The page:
by Barb Roose 

On the list of things that I hate in life, spiders lead the list. But, following close behind is when a server at a restaurant asks if I’m ready to order. Friends, I’m absolutely AWFUL at choosing what to eat. It doesn’t matter if I’m at a restaurant or my friendly neighborhood Chick-Fil-A. So many choices and I hate that I could make the wrong choice! Most of the time, I end up ordering the same thing just so that I can avoid the stress of chosing. 

I wish that I was a little more like my friend, Ben. When he goes out to eat, he just tells the server to choose for him. That’s right! Ben lets the server make the choice and he’ll eat whatever the server brings. (If you ever decide to do that, let me know what happens!)

Making decisions can be so stressful. Perhaps you can relate to some of my thoughts:

  • What if I make the wrong decision?
  • What if someone gets hurt because I make the wrong choice?
  • What if I hate the choice I make?
  • What if there is something that I don’t know before I make this choice?

Any of those sound familiar? If so, you aren’t alone! Keep reading because I’m sharing wise words that I heard years ago that took the fear out of my decision making.

A few years ago I had a choice: stay at my beloved job working on a great church staff team and the security of a regular paycheck OR take a leap of faith into full time speaking and writing and give up my job, influence and financial security. I spent almost six months praying, working the numbers, and talking with friends. But, there came a time when I had to face my fork in the road and make a decision because the pressure of both was closing in. Anyone out there can relate?

What’s your “fork in the road?”

  • Keeping your job or take a risk with a new career;
  • Remaining in your hometown or move away to a new place with more opportunities;
  • Saying “yes” to more influence and responsibility, but saying “yes” means a greater risk of failure;
  • Staying in a friendship with an unreliable friend or nurture a promising new friendship;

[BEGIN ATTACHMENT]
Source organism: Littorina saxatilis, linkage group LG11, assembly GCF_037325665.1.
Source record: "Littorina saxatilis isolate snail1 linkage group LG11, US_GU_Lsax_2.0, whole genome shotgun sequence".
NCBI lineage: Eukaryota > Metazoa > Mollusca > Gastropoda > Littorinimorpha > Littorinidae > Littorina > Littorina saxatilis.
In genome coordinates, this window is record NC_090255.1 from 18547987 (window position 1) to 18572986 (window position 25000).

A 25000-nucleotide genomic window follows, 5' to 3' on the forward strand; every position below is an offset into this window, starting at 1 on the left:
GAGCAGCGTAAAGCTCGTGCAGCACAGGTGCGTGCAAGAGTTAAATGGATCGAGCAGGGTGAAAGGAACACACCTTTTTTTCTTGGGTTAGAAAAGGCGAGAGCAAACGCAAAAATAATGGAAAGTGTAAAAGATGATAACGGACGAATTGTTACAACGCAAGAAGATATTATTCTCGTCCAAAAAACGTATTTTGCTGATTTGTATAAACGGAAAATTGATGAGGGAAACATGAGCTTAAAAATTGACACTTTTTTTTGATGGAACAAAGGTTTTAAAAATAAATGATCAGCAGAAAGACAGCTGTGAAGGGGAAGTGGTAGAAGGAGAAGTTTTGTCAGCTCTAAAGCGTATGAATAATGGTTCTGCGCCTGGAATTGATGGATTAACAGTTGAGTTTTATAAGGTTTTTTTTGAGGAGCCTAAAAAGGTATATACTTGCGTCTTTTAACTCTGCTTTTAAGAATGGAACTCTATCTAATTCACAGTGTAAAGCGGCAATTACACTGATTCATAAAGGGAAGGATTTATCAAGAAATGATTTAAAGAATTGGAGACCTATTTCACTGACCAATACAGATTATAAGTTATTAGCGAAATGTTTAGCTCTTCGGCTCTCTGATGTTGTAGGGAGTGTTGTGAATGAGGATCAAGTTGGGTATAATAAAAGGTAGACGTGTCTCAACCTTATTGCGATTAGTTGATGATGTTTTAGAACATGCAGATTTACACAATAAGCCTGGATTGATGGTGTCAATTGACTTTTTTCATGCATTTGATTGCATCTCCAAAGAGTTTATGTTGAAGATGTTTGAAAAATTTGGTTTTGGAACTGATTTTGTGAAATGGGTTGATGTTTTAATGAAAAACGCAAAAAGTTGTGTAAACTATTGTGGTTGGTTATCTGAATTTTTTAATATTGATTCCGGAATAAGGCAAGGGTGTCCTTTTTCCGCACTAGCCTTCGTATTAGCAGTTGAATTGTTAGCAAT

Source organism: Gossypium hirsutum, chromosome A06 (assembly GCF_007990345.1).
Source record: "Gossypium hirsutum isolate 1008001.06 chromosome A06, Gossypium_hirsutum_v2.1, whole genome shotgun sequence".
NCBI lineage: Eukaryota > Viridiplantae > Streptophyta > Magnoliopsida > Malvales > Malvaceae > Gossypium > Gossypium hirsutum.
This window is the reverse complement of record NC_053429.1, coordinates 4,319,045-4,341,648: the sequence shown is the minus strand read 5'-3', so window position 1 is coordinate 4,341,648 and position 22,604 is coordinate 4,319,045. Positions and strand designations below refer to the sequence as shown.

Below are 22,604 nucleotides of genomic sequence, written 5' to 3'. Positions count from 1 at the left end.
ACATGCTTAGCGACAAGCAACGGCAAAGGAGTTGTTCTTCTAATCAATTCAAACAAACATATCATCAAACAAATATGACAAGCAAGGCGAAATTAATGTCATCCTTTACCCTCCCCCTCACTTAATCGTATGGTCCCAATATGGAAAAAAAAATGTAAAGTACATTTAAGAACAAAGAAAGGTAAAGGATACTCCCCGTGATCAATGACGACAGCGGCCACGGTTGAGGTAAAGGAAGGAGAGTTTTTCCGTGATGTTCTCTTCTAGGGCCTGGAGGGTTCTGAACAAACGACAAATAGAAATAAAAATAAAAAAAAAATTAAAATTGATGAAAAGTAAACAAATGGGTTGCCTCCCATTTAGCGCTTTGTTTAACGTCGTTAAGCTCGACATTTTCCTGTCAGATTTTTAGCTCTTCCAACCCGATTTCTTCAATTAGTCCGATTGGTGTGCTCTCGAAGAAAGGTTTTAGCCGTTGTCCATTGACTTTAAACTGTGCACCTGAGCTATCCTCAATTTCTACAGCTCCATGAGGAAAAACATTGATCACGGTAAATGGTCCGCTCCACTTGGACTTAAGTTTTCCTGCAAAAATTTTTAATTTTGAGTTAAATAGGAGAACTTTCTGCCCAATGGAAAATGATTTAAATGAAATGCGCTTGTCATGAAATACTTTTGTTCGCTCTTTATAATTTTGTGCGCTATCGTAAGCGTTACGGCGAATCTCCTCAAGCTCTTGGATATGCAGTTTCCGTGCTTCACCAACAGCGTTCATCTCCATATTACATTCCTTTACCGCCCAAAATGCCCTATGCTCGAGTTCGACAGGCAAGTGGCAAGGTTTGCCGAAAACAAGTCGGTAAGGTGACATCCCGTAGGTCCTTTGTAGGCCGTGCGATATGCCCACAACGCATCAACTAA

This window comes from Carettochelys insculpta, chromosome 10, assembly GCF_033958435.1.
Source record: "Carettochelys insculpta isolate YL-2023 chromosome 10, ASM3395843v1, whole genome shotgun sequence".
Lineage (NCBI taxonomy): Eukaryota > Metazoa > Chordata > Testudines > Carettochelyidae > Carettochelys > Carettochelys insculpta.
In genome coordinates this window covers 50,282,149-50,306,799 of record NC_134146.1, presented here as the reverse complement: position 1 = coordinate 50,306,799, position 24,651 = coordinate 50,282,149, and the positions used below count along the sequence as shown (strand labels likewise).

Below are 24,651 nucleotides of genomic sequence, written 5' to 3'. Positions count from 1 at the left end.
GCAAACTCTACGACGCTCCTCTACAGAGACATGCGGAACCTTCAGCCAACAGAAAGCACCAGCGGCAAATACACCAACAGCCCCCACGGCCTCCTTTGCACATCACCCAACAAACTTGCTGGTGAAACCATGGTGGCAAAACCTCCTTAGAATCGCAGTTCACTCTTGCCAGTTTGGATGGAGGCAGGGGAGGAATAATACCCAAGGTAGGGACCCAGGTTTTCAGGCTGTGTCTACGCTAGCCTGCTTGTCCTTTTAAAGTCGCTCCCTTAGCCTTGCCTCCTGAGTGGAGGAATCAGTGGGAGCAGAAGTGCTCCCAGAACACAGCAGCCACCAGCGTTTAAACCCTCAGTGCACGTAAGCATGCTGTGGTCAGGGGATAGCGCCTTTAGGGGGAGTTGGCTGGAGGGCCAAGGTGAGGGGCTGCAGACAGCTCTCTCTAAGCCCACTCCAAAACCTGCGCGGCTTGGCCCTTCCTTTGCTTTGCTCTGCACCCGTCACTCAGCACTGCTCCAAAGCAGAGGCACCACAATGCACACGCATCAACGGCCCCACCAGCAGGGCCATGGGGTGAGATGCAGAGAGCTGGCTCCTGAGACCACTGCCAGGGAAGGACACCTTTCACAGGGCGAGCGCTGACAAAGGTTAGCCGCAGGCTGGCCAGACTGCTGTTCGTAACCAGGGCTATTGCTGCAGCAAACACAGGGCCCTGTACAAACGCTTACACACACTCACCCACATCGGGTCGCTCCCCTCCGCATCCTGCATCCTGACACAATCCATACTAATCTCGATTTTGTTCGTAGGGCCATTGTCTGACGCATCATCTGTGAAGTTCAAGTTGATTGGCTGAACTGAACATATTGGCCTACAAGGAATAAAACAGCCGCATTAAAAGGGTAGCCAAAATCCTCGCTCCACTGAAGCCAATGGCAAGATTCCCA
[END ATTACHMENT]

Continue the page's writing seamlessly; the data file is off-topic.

Making decisions can be so stressful! How many times have you looked up and said, “God just tell me what to do!”

Too many times we think that there is only one right choice. Most times, both choices are right. But we think that God will only be on our side if we can just figure out the one choice that He prefers. But what if God isn’t as concerned about your choice, but your commitment to Him? Could the greater lesson be that God wants you to trust that His power to take care of you isn’t based on the choice you make, but WHO you’re trusting in when you make that choice. 

Years ago I ran across a quote that helped me when I face forks in the road and have to make tough choices.

“Sometimes you make the right decision. Sometimes you make the decision right.”

Embedded in the wisdom of this quote is that both choices are God-honoring, that I’ve prayed for God’s wisdom and that I’ve asked others for wise counsel. Once all of that is done, then this quote has freed me to actually make my choices.

I can hear some you now: But Barb, what if I make the wrong choice? Then you make it right.

As far as I’m concerned, a wrong choice is when my decision moves me down a path away from of my relationship with God. That’s the flagship indicator of a wrong choice.

Important: Just because something is hard doesn’t mean that you’ve made the wrong choice. Often the harder choice is right because hard choices often mean we must trust God more. When you step out in faith you’ll discover that Satan wants to discourage your attempt at faith by throwing obstacles in your way to get you to question God’s ability to take care of you.

By the way, remember this: Sweet friend, there are few things in life that cannot be undone. And for a path that we choose that can’t be undone, then we trust God to take care of us as we forge our way.

As far as my journey a few years ago, I made the hard, hard choice to leave my staff job. As soon as I made the decision, I felt such peace after weeks of agonizing over the choice. But, I also cried every day for six weeks after making the choice because I knew what my choice ultimately meant. Furthermore, two weeks after I left my job, a financial crisis hit my family. Com’on God, are you kidding me, was my first thought. But, instead of regretting my choice or beating myself up for leaving, I let the shock pass and I dug my feet into praying and trusted God. It took six months for things to calm down. So, that meant that I had six months to learn more about trusting God in new ways. 

COMMENT: How do you feel about the quote? Are there choices that you’re worrying about today? How can we pray for you?


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